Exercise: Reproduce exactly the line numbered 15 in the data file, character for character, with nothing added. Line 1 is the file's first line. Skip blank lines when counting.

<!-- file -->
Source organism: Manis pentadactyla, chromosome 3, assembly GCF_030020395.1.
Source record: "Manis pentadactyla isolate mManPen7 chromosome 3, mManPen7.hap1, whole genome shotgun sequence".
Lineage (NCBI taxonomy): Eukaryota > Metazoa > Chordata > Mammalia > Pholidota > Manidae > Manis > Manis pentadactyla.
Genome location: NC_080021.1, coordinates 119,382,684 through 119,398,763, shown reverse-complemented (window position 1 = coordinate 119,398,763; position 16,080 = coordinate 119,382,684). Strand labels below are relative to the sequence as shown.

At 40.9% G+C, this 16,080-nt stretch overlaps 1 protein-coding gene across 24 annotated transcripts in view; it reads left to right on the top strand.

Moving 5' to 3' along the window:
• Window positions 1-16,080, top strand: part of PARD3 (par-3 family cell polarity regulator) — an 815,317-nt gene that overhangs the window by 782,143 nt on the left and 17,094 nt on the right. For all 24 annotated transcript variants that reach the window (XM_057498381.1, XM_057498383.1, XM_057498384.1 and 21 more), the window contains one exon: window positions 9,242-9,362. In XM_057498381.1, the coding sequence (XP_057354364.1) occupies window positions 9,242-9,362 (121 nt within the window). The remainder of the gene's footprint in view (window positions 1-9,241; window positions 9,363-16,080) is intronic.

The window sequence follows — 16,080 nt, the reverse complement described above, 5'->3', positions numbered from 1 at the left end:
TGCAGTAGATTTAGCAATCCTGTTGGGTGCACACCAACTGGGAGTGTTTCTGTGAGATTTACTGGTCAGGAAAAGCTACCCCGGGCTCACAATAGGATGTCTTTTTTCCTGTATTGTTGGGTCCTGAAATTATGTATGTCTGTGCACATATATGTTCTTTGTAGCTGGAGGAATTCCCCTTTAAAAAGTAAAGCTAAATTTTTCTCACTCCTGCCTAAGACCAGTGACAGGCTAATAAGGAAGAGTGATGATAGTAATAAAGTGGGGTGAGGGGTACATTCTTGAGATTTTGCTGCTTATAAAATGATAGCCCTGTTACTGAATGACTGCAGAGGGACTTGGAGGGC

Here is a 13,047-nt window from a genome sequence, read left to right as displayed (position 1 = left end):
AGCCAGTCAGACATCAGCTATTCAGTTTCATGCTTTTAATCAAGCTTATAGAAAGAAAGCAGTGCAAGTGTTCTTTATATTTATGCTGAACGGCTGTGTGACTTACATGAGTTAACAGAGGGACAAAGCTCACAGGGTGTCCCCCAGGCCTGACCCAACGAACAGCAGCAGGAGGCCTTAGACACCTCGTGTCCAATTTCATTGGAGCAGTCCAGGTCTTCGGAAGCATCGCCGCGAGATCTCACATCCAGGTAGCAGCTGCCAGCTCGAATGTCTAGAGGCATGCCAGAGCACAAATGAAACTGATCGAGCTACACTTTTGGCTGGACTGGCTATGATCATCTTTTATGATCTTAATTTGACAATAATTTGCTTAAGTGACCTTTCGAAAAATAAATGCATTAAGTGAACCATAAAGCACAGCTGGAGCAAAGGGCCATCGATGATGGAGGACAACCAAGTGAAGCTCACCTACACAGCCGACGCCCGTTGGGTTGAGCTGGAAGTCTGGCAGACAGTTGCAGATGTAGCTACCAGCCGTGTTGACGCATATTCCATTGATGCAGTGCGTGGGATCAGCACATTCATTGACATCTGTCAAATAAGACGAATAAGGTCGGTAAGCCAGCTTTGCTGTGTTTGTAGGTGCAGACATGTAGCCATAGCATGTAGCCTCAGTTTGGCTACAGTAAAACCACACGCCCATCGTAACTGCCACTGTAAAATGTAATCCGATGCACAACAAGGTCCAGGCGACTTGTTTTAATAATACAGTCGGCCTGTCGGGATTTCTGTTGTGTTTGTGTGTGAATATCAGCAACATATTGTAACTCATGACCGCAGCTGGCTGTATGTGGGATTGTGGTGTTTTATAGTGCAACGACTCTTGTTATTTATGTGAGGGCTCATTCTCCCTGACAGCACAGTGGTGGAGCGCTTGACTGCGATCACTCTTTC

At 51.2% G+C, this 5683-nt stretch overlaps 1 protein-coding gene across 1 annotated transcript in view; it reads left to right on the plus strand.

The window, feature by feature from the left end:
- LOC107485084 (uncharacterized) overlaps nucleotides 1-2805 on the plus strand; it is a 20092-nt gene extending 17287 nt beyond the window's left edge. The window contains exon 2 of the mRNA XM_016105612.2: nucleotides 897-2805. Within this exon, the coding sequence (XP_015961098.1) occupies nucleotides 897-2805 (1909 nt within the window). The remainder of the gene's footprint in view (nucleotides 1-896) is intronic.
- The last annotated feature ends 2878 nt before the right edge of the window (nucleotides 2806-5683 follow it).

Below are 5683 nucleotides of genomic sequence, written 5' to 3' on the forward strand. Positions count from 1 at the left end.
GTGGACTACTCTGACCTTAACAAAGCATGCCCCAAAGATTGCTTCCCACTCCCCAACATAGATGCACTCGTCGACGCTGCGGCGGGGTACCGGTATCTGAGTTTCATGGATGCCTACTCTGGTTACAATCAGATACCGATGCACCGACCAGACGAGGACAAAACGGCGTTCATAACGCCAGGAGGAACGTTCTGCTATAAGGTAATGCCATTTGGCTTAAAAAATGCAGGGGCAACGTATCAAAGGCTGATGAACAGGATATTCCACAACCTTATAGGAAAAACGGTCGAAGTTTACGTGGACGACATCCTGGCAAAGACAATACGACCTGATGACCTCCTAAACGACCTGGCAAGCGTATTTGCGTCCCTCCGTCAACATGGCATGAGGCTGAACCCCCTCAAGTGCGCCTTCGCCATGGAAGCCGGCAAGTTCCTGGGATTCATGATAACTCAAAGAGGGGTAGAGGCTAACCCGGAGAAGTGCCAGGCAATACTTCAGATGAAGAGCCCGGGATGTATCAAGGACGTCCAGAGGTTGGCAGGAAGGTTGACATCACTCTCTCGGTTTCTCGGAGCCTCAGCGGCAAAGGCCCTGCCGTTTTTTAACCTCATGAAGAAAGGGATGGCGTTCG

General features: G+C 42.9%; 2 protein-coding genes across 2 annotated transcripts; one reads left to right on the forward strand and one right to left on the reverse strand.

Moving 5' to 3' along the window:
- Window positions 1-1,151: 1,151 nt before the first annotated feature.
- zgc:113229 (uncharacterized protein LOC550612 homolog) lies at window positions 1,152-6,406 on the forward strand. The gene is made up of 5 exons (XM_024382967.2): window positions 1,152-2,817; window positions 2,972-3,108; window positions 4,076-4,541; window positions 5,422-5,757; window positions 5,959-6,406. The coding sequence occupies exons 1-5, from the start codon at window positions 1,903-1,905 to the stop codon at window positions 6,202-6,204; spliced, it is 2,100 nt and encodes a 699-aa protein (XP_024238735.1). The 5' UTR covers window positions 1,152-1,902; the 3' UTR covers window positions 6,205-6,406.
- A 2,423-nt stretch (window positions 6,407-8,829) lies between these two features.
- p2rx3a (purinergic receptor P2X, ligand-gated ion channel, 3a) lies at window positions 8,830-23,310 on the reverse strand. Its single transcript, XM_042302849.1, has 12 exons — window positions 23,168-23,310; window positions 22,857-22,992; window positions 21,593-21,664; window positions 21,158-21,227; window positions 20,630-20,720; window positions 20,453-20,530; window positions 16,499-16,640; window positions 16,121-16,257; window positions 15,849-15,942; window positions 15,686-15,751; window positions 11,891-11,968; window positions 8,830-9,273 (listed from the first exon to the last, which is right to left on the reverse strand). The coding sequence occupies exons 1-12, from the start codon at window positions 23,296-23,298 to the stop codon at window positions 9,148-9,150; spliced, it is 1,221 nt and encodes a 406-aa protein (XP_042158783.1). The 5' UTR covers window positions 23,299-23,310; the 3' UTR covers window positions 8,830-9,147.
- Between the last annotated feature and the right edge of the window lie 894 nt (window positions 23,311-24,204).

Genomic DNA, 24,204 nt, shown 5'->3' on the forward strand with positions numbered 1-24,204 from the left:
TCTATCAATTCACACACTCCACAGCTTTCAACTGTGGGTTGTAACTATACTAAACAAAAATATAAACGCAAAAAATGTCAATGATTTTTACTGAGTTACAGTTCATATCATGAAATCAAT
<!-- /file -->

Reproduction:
- The last annotated feature ends 2878 nt before the right edge of the window (nucleotides 2806-5683 follow it).